Facebook has unveiled a new tool for developers, which aims to automatically fix bugs. Called SapFix, it uses Facebook’s AI to help generate fixes for identified bugs, which are then proposed to engineers for approval and deployment to production. In a post, developers Yue Jia, Ke Mao, and Mark Harman write that SapFix is designed to operate independently, without Sapienz, which is Facebook’s “intelligent automated software testing tool”. It was noted that the tool was unveiled at F8, and has already been deployed in production.
The post notes “The process starts with Sapienz, along with Facebook’s Infer static analysis tool, helping localize the point in the code to patch. Once Sapienz and Infer pinpoint a specific portion of code associated with a crash, it can pass that information to SapFix, which automatically picks from a few strategies to generate a patch.”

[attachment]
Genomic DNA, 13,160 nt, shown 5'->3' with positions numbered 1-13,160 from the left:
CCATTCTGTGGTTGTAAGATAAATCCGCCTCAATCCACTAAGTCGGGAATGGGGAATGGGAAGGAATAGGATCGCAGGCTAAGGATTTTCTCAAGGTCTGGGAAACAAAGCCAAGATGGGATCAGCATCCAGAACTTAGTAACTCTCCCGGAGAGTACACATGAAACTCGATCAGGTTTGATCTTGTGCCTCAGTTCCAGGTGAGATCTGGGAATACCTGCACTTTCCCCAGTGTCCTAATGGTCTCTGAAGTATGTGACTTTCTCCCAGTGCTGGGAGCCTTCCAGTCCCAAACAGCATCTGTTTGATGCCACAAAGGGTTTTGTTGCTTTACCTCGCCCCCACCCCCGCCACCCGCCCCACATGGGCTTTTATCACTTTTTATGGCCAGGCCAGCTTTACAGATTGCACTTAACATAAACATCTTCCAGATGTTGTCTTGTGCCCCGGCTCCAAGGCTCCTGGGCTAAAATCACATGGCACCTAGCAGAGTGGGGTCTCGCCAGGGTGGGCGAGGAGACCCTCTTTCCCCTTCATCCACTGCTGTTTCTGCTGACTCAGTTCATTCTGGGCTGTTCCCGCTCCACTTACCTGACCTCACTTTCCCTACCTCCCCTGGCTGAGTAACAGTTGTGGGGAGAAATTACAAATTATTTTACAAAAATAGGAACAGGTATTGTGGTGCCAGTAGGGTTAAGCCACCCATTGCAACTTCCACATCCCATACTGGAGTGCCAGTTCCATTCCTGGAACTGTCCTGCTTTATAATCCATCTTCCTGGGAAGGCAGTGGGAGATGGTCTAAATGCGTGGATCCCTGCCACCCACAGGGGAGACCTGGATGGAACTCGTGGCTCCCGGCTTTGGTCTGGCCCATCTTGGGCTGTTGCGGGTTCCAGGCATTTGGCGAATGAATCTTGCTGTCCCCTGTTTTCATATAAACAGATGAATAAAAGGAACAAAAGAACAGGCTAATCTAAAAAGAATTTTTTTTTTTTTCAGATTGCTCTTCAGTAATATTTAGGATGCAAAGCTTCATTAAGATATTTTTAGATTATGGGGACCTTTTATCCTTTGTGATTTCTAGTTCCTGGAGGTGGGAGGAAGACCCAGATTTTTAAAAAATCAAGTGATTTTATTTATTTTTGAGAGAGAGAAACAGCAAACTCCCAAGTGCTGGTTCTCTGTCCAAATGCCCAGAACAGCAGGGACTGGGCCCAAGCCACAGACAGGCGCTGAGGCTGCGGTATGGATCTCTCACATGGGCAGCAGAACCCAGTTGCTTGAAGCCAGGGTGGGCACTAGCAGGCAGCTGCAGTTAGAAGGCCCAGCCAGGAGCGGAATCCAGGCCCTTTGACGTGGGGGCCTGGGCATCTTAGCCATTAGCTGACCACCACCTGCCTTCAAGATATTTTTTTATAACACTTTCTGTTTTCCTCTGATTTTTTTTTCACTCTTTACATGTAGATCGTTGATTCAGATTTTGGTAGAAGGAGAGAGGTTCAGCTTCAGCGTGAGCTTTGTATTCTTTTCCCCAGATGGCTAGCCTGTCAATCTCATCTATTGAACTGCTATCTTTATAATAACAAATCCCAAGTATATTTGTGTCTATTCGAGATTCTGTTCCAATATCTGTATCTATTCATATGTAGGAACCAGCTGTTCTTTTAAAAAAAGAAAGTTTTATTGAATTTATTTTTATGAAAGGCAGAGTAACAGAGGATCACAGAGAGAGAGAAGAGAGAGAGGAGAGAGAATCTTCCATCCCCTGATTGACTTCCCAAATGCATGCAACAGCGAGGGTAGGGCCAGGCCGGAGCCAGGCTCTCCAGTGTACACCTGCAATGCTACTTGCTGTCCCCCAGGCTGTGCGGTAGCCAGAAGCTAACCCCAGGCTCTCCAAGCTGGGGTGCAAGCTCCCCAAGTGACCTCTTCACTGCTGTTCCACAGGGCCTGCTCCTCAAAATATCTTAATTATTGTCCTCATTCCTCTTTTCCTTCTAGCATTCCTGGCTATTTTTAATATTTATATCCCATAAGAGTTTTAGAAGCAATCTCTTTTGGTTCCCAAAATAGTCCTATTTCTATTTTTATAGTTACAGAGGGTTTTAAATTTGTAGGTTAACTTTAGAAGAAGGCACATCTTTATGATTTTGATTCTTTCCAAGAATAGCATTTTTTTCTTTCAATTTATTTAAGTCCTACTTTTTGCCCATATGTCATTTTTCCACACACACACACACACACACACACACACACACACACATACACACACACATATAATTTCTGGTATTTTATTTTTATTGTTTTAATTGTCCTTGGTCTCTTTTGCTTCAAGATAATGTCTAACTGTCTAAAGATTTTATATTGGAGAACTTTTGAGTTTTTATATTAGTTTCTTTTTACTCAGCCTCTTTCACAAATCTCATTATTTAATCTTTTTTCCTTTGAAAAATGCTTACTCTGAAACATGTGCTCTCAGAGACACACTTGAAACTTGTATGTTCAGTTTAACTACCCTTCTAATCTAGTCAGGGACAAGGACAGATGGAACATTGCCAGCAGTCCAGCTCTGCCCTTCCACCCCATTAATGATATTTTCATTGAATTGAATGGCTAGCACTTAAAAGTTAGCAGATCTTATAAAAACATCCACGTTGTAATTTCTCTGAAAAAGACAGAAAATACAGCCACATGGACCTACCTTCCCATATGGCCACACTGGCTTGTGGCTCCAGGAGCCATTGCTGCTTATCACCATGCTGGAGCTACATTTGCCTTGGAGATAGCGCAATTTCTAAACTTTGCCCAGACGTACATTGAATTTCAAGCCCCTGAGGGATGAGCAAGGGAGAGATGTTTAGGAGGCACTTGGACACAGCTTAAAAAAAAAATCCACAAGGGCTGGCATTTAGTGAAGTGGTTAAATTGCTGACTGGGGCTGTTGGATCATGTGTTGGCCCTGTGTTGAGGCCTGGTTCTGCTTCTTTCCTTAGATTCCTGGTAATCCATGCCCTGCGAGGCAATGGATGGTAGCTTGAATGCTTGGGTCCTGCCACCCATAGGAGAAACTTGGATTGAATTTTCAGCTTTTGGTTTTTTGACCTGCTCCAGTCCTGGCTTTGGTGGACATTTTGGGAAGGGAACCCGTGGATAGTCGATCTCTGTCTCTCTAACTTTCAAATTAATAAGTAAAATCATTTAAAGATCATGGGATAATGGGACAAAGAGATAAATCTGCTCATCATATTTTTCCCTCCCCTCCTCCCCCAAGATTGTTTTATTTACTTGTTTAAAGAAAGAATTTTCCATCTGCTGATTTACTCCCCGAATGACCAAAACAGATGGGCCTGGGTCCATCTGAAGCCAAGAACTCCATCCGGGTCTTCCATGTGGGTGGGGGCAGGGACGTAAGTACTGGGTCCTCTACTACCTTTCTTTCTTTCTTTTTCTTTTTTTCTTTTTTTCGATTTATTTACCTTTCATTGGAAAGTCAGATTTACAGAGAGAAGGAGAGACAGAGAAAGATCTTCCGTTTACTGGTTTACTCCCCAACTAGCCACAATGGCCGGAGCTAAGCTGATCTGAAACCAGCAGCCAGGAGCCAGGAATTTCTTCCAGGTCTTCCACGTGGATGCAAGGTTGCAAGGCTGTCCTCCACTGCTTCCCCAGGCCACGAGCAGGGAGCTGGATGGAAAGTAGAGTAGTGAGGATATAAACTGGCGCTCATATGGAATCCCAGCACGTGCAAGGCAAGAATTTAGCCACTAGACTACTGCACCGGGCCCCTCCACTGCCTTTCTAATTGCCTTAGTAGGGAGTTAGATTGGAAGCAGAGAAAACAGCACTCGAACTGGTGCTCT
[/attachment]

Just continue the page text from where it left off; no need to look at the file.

In order to address “high-firing” bugs, SapFix is able to to create patches that can either fully or partially revert the codes that caused the bug. For compex crashes, it can generate patches by checking outs its collection of templated fixes, which are created by human engineers based on previous fixes. In the event that the templates don’t work, SapFix will try a mutation-based fin. In this fix, it will perform small code modifications to the abstract syntax tree. It will make adjustments to the patch until it finds a potential solution.
The team aims to share the SapFix with the engineering community later, with the aim of boosting the production and stability of new code for companies and research organisations.